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Relocating Employees HR Managers Must Take Charge of the Process

March 1, 1996
Related Topics: Downsizing, Relocation Services, Featured Article
If large numbers of employees are going to be relocated to other company sites when one site closes, the company should anticipate certain issues. Employees will want to communicate with a central person—someone who'll be attentive to their concerns and fears about moving.

They'll want to be briefed on the new environment into which they're moving and be allowed to take their families to investigate the new area.

Some employees will have special family needs or personal interests that need to be addressed. There also will be a need to distinguish between the considerations the employee will be responsible for and those the company will be responsible for. Lastly, employees and their families will have general anxiety about relocating, and this may become a serious issue—depending on how it's handled and the strength of the support systems.

A company would be wise to appoint a relocation coordinator who'll be a central contact for employees and ensure consistency in how relocations are managed. This central person can also give feedback on how others are doing and suggest resources that may address the specific needs of families. At the suggestion of our coordinator, we initiated seminars on moving for the whole family. They provided useful information about what a family might expect, along with tips for making the move a more positive experience.

The relocating employees themselves can form a powerful support system to help facilitate the relocation process. Encouraging relocating families to get together informally can help establish invaluable contacts that will greatly foster a sense of community within the group. An informal relocation newsletter, sponsored either by the company or the relocatees, can provide useful information and tips and offer suggestions to employees on what works well and what doesn't. Sometimes this information is more valuable to relocating employees than any the company might provide.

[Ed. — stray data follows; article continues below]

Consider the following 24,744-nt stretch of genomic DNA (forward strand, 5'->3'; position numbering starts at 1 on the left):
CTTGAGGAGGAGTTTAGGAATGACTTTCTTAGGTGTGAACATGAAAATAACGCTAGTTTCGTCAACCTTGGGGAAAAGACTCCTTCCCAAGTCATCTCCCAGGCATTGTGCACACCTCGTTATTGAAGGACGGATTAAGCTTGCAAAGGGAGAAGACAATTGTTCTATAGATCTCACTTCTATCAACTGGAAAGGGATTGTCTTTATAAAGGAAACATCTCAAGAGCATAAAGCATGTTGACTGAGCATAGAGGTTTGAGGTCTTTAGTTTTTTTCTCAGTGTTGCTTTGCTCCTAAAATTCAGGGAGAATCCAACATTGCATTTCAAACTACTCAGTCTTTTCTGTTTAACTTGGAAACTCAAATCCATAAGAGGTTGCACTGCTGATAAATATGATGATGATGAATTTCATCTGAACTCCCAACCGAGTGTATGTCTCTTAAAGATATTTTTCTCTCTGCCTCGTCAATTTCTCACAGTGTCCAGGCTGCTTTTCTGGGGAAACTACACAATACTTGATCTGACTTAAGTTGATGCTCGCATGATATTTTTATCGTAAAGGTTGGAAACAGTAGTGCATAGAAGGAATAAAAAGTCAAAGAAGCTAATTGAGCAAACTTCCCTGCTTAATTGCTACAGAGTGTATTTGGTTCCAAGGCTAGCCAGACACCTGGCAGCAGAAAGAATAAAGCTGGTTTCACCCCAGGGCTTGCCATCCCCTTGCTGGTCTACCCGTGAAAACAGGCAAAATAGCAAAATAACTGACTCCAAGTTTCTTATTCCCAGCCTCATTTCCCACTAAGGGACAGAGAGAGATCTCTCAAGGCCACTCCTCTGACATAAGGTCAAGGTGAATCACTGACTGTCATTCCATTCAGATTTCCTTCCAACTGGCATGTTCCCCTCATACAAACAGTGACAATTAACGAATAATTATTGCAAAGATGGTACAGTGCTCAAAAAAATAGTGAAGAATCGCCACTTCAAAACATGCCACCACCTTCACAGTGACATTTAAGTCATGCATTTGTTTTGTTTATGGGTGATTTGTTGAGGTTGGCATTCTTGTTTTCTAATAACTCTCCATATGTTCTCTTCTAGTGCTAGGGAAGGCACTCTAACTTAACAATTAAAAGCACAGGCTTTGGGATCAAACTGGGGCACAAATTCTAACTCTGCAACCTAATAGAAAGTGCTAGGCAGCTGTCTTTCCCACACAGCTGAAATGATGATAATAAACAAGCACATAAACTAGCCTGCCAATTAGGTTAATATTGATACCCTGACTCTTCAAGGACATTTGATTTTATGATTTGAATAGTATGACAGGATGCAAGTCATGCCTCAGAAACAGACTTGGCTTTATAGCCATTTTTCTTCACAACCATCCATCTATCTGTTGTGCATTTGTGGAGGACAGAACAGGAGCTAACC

Depending on the new location and availability of housing, families may have problems finding adequate temporary living arrangements. If feasible, the company can intervene and negotiate with realtors to secure temporary arrangements as a block, with a specified number of units and a time commitment. This approach necessitates prior awareness of employees' housing needs through data-gathering. In the long run, families have one less headache to contend with, and the arrangements can prove cost effective for both employees and the company.

One process that could have been implemented more smoothly during our closure process was the relocation of transferring employees to our New Mexico site. Before the actual relocation period, only a cursory relocation policy and procedures handbook was produced. This did nothing but foster questions and attempts by individual employees to negotiate with both the corporate and plant human resources departments. Complicating matters further was the inconsistency in the answers from each of the relocation representatives at the three sites. Had issues and potential problems been more carefully evaluated and dealt with earlier, there would have been less need for individual counseling and problem-solving throughout the relocation process.

Personnel Journal, March 1996, Vol. 75, No. 3, p. 97.

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